Writing in the Irish Times today, broadcaster and journalist Ursula Halligan has said that next week’s referendum on same-sex marriage has encouraged her to be open about her sexuality, reports The Journal.
She also encourages people to vote Yes because it would “say to gay people that they belong, that it’s safe to surface and live fully human, loving lives.”
She quotes from her diary, written as a 17-year-old in 1977:
“These past few months must have been the darkest and gloomiest I have ever experienced in my entire life. There have been times when I have even thought about death, of escaping from this world, of sleeping untouched by no-one forever. I have been so depressed, so sad and so confused.”
She goes on to describe a sense of loss because she hasn’t experienced the same social approval as her siblings:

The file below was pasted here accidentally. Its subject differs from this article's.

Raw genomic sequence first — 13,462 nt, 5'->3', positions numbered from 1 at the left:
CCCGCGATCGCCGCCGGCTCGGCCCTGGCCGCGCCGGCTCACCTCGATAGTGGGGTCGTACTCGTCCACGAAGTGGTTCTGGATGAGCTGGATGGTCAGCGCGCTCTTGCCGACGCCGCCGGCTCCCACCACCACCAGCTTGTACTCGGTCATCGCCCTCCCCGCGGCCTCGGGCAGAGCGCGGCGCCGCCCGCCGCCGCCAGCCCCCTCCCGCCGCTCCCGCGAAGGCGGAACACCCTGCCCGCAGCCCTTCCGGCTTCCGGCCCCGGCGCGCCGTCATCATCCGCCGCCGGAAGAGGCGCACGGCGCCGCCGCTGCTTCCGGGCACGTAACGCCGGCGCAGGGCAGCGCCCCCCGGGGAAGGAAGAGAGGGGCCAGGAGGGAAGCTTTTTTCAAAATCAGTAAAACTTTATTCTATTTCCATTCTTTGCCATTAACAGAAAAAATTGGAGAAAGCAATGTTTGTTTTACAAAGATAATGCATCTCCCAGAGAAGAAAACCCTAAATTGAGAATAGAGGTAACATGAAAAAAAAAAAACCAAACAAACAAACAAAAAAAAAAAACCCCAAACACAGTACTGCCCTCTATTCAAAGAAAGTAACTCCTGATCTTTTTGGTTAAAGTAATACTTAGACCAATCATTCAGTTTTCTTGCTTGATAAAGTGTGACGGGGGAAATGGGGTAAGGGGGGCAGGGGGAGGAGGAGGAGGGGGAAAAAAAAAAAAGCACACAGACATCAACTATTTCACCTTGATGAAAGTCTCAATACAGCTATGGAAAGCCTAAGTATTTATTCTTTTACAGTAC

“For me, there was no first kiss; no engagement party; no wedding. And up until a short time ago no hope of any of these things. Now, at the age of 54, in a (hopefully) different Ireland, I wish I had broken out of my prison cell a long time ago. I feel a sense of loss and sadness for precious time spent wasted in fear and isolation.”
“If Ireland votes Yes, it will be about much more than marriage. It will end institutional homophobia. It will say to gay people that they belong, that it’s safe to surface and live fully human, loving lives. If it’s true that 10 per cent of any population are gay, then there could be 400,000 gay people out there; many of them still living in emotional prisons. Any of them could be your son, daughter, brother, sister, mother, father or best friend. Set them free. Allow them live full lives.”
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